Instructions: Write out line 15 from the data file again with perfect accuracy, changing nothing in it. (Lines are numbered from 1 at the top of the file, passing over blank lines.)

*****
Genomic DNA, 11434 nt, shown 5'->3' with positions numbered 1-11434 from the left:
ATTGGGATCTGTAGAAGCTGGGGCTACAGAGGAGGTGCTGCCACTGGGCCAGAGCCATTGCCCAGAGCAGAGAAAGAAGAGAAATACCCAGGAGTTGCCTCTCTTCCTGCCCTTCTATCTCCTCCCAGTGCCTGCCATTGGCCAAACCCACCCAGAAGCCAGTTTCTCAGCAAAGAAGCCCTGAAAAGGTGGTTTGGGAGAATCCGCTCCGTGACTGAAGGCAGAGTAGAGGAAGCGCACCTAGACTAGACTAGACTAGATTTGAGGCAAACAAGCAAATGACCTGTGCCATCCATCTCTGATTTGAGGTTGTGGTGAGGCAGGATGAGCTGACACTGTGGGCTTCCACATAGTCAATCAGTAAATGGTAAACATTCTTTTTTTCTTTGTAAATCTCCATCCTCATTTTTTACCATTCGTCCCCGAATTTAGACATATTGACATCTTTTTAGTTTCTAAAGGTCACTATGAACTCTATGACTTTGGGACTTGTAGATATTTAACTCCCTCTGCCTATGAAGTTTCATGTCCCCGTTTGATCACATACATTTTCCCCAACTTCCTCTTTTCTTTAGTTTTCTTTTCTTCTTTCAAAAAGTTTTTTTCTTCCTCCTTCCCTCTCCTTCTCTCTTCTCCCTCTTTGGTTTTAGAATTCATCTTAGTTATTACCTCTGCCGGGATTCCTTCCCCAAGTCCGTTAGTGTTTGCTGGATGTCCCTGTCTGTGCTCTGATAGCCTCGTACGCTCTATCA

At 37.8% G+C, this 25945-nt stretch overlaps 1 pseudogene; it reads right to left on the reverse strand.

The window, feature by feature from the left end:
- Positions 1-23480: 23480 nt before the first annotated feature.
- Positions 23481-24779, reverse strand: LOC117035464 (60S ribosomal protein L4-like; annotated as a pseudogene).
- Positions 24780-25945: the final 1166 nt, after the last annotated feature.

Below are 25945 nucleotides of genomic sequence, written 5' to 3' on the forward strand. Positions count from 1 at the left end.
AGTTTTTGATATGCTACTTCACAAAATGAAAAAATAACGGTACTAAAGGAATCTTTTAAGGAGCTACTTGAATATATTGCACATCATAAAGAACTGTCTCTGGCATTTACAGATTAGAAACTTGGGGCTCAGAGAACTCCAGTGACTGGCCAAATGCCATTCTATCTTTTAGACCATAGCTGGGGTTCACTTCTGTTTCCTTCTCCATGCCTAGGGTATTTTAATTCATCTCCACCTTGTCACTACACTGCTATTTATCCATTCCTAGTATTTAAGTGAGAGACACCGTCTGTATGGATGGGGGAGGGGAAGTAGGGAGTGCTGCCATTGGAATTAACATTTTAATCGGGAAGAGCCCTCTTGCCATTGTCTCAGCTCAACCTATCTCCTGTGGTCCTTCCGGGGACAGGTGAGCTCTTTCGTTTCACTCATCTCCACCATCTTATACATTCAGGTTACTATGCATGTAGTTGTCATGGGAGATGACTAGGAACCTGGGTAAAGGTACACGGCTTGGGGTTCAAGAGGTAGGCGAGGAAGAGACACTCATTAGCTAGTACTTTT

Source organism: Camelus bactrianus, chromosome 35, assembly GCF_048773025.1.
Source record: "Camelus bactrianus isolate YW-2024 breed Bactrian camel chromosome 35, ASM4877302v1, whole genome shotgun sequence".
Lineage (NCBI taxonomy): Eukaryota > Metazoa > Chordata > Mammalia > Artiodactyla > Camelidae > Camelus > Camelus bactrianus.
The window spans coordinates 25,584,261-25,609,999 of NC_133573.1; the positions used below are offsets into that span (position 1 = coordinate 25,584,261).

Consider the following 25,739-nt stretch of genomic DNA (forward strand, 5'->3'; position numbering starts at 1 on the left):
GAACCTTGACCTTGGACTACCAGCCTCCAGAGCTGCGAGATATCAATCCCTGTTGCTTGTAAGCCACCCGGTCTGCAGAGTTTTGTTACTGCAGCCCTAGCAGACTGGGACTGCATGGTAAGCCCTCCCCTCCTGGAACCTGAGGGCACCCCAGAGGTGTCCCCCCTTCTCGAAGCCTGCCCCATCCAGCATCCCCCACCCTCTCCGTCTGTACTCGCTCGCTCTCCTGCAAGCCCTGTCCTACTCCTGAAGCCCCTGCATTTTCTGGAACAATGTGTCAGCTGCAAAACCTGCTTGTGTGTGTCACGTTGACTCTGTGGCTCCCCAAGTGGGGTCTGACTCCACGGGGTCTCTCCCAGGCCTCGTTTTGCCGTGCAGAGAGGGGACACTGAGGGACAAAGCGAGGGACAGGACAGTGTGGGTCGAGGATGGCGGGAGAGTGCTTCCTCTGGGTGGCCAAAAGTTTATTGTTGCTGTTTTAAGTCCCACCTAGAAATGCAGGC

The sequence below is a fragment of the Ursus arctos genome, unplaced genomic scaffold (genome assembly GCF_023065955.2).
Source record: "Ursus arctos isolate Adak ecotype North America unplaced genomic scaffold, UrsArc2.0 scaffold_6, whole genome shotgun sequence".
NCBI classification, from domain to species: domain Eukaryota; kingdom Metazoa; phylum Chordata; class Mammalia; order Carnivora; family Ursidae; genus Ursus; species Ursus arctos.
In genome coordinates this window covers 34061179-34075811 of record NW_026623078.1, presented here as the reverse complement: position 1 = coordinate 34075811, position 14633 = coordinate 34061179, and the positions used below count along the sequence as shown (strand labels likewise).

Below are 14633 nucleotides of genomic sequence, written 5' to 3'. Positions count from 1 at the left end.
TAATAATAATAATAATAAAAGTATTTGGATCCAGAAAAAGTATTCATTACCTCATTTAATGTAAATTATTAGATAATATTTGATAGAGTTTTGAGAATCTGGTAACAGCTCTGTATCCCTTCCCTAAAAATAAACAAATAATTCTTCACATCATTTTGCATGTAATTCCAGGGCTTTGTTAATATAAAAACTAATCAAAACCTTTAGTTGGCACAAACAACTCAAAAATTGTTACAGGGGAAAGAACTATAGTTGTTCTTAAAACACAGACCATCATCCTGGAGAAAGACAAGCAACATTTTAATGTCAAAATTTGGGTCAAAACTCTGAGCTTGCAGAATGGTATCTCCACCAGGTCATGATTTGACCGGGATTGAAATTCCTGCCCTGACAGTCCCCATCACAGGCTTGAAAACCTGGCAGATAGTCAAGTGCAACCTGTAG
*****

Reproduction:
GAACCTTGACCTTGGACTACCAGCCTCCAGAGCTGCGAGATATCAATCCCTGTTGCTTGTAAGCCACCCGGTCTGCAGAGTTTTGTTACTGCAGCCCTAGCAGACTGGGACTGCATGGTAAGCCCTCCCCTCCTGGAACCTGAGGGCACCCCAGAGGTGTCCCCCCTTCTCGAAGCCTGCCCCATCCAGCATCCCCCACCCTCTCCGTCTGTACTCGCTCGCTCTCCTGCAAGCCCTGTCCTACTCCTGAAGCCCCTGCATTTTCTGGAACAATGTGTCAGCTGCAAAACCTGCTTGTGTGTGTCACGTTGACTCTGTGGCTCCCCAAGTGGGGTCTGACTCCACGGGGTCTCTCCCAGGCCTCGTTTTGCCGTGCAGAGAGGGGACACTGAGGGACAAAGCGAGGGACAGGACAGTGTGGGTCGAGGATGGCGGGAGAGTGCTTCCTCTGGGTGGCCAAAAGTTTATTGTTGCTGTTTTAAGTCCCACCTAGAAATGCAGGC